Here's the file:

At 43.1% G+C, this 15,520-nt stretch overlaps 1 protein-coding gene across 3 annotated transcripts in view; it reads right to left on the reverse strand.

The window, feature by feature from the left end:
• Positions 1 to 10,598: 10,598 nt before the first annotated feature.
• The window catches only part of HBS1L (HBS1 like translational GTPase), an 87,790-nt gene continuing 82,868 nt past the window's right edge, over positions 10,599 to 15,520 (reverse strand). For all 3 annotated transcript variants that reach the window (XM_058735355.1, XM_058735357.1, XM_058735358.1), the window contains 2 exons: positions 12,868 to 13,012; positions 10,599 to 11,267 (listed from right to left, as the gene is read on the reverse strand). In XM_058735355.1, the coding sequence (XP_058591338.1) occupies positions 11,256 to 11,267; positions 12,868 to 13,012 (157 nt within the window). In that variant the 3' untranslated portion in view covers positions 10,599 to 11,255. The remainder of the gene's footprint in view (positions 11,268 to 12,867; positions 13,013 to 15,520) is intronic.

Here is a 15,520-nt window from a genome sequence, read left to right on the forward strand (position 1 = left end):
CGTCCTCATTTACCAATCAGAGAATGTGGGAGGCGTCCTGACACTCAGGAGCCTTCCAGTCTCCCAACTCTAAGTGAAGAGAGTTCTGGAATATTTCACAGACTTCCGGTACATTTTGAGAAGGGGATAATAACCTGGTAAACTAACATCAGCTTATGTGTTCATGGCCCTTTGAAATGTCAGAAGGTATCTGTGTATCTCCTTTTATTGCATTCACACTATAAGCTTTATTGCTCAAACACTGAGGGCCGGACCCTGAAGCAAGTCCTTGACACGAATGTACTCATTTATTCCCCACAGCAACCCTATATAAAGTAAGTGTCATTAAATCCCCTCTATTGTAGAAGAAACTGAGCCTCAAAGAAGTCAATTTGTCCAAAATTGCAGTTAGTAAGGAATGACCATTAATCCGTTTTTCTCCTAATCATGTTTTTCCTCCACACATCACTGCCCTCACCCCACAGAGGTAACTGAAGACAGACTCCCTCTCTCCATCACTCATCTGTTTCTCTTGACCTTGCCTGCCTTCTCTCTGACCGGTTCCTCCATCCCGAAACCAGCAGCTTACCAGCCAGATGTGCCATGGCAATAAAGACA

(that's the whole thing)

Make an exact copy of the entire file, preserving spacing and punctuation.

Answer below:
At 43.1% G+C, this 15,520-nt stretch overlaps 1 protein-coding gene across 3 annotated transcripts in view; it reads right to left on the reverse strand.

The window, feature by feature from the left end:
• Positions 1 to 10,598: 10,598 nt before the first annotated feature.
• The window catches only part of HBS1L (HBS1 like translational GTPase), an 87,790-nt gene continuing 82,868 nt past the window's right edge, over positions 10,599 to 15,520 (reverse strand). For all 3 annotated transcript variants that reach the window (XM_058735355.1, XM_058735357.1, XM_058735358.1), the window contains 2 exons: positions 12,868 to 13,012; positions 10,599 to 11,267 (listed from right to left, as the gene is read on the reverse strand). In XM_058735355.1, the coding sequence (XP_058591338.1) occupies positions 11,256 to 11,267; positions 12,868 to 13,012 (157 nt within the window). In that variant the 3' untranslated portion in view covers positions 10,599 to 11,255. The remainder of the gene's footprint in view (positions 11,268 to 12,867; positions 13,013 to 15,520) is intronic.

Here is a 15,520-nt window from a genome sequence, read left to right on the forward strand (position 1 = left end):
CGTCCTCATTTACCAATCAGAGAATGTGGGAGGCGTCCTGACACTCAGGAGCCTTCCAGTCTCCCAACTCTAAGTGAAGAGAGTTCTGGAATATTTCACAGACTTCCGGTACATTTTGAGAAGGGGATAATAACCTGGTAAACTAACATCAGCTTATGTGTTCATGGCCCTTTGAAATGTCAGAAGGTATCTGTGTATCTCCTTTTATTGCATTCACACTATAAGCTTTATTGCTCAAACACTGAGGGCCGGACCCTGAAGCAAGTCCTTGACACGAATGTACTCATTTATTCCCCACAGCAACCCTATATAAAGTAAGTGTCATTAAATCCCCTCTATTGTAGAAGAAACTGAGCCTCAAAGAAGTCAATTTGTCCAAAATTGCAGTTAGTAAGGAATGACCATTAATCCGTTTTTCTCCTAATCATGTTTTTCCTCCACACATCACTGCCCTCACCCCACAGAGGTAACTGAAGACAGACTCCCTCTCTCCATCACTCATCTGTTTCTCTTGACCTTGCCTGCCTTCTCTCTGACCGGTTCCTCCATCCCGAAACCAGCAGCTTACCAGCCAGATGTGCCATGGCAATAAAGACA